Ancient grain products and ingredients are growing at a rapid pace. As a whole, they are perceived as healthier, trendier, more sustainable, and have a unique history attached to each grain. Ancient grains are loosely considered, though not strictly defined, to be grains or seeds that have not been modified by science. They can also be classified as whole grains because the bulk are very minimally processed and therefore contain more nutrients in their whole form. Used in cereals, cooked in pasta, used in salads, baked in to breads and crackers, or crusted on a protein, whole grains display a unique versatility in the kitchen. A growing market backed by consumers willing to pay a premium for products with an ancient grains label has created profitable opportunities for companies looking to include them in their products.
Historically, ancient grains have grown steadily along with whole grains since 2000, with brief periods of explosive growth between 2010 and 2015, and a continued pattern of steady, predictable growth up until 2015. Looking back, J. Popp of Aunt Millies Bakeries reports “In 2001, we generated 2% of our business from whole grains. Today, 38% of the bread and rolls we sell contain at least some whole grain flour.” Flowers Foods, Inc reported sales between 2007 and 2012 have risen 75% in the whole grain category, and that their whole wheat Natures Own brand of bread has been a top seller for decades.. Sara Lee estimates that from 2005 to 2010, whole grain product sales nearly doubled from 24% to 45%, representing a jump in total share of the category from 15% to 27%. Nielsen home data dating back to 2001 showed a 20% increase in per pound sales of whole wheat products by 2007. In terms of consumer preference, a report from 2009 states that 81% of consumers are trying to consume more whole grains, and 67% are consuming less refined grains, over a 10% jump in 4 years. Furthermore, an interest in exotic and different tastes is driving consumers to seek out more innovative products, a trend that has been growing in momentum since ethnic food begin its upswing in the early 2000’s.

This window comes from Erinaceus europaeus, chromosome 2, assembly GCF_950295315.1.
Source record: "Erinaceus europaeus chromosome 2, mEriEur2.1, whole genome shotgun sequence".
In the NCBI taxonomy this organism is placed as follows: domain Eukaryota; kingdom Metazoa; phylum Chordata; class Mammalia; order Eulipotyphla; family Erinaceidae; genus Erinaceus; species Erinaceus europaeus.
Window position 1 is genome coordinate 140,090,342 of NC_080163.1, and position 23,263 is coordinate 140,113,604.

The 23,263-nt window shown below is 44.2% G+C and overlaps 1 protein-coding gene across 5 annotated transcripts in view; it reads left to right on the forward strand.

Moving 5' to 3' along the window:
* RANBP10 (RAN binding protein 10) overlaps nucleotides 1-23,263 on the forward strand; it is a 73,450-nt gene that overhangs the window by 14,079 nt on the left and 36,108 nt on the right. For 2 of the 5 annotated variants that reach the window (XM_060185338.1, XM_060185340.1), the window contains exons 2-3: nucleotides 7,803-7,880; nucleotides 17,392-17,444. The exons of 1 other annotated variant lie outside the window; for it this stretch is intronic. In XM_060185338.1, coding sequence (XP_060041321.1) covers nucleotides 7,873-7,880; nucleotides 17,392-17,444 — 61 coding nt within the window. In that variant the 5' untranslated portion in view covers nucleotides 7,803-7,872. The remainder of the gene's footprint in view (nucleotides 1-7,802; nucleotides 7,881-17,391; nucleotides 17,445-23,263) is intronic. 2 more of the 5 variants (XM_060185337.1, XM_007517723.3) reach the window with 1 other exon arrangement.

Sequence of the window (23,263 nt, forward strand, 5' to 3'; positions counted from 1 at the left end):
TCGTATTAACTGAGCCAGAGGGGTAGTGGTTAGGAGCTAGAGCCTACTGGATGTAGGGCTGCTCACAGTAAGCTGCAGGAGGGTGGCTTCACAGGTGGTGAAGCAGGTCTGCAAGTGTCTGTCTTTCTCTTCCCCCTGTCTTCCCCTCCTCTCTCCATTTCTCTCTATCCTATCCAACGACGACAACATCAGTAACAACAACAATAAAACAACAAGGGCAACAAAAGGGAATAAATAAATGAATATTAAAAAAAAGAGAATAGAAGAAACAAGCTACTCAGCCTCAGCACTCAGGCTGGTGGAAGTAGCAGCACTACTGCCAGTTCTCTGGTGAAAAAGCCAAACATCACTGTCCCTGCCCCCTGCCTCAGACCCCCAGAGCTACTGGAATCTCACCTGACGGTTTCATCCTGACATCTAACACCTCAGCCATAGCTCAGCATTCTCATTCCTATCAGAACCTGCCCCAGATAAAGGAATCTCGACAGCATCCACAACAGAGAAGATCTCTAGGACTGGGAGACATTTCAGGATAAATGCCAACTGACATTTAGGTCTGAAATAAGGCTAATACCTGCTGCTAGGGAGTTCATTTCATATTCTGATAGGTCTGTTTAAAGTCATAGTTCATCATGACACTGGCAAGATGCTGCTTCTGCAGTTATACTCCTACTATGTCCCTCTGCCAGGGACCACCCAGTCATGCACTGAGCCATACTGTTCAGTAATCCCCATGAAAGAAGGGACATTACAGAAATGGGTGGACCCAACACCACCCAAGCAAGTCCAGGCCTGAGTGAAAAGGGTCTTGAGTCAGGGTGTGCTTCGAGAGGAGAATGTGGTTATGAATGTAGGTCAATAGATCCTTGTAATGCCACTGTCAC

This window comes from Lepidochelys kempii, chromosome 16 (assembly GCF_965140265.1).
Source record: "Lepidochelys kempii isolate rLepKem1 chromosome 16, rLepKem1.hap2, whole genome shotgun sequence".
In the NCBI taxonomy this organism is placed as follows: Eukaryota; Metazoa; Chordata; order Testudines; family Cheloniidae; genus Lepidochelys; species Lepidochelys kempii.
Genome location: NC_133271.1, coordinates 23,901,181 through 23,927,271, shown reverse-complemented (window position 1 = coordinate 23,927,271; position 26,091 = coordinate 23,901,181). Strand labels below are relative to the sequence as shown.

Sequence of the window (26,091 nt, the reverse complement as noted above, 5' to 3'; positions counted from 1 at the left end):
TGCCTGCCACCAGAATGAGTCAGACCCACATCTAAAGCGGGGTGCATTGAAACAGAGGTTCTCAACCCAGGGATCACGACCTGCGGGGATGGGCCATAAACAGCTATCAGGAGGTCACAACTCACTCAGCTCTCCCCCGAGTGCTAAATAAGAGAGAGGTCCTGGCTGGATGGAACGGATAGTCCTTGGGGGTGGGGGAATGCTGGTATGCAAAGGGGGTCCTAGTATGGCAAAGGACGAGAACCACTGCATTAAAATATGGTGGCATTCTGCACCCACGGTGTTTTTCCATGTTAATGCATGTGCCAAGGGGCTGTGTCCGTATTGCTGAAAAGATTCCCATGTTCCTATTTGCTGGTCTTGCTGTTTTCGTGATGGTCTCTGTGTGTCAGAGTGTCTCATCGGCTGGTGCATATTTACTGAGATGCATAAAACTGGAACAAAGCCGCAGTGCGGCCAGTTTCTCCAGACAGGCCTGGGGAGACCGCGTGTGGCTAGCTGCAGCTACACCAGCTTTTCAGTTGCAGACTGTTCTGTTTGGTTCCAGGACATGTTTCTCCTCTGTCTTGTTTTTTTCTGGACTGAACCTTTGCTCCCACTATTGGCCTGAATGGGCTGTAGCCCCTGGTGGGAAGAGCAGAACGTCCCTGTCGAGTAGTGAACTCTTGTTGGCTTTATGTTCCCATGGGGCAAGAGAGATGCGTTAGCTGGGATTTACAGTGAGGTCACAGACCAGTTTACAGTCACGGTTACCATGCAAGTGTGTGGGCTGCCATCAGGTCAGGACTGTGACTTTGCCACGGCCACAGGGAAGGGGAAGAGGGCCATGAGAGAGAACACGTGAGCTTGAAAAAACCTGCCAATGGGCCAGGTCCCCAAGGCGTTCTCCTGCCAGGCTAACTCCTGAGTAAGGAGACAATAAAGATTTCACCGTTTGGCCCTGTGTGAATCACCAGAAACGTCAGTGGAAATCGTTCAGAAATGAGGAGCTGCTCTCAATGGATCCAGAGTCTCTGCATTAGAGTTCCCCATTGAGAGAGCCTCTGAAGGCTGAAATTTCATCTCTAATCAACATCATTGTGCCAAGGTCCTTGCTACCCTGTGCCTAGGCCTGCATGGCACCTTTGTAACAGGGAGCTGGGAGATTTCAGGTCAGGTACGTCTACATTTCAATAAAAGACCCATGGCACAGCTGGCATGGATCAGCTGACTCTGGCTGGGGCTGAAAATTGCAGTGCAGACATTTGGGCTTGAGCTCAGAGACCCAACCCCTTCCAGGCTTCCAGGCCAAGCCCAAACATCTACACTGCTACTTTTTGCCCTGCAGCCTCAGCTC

On top of all the data showing a steady history of growth leading in to todays continued expansion, government agencies are picking up on the reliability and versatility of ancient grains. The leading grain in the early 2000’s was quinoa, and an article from the Journal of Traditional and Complementary Medicine, the latent characteristics of quinoa (which are mostly shared by amaranth, teff, sorghum, kaniwa, and others) have led to quinoa being considered a possible crop for NASA's Controlled Ecological Life Support System for long-duration human occupied spaceflights. The FDA has also repeatedly touted quinoa and ancient grains as important crops for future food security and supply because of their ability to grow well in harsh and far from ideal climates.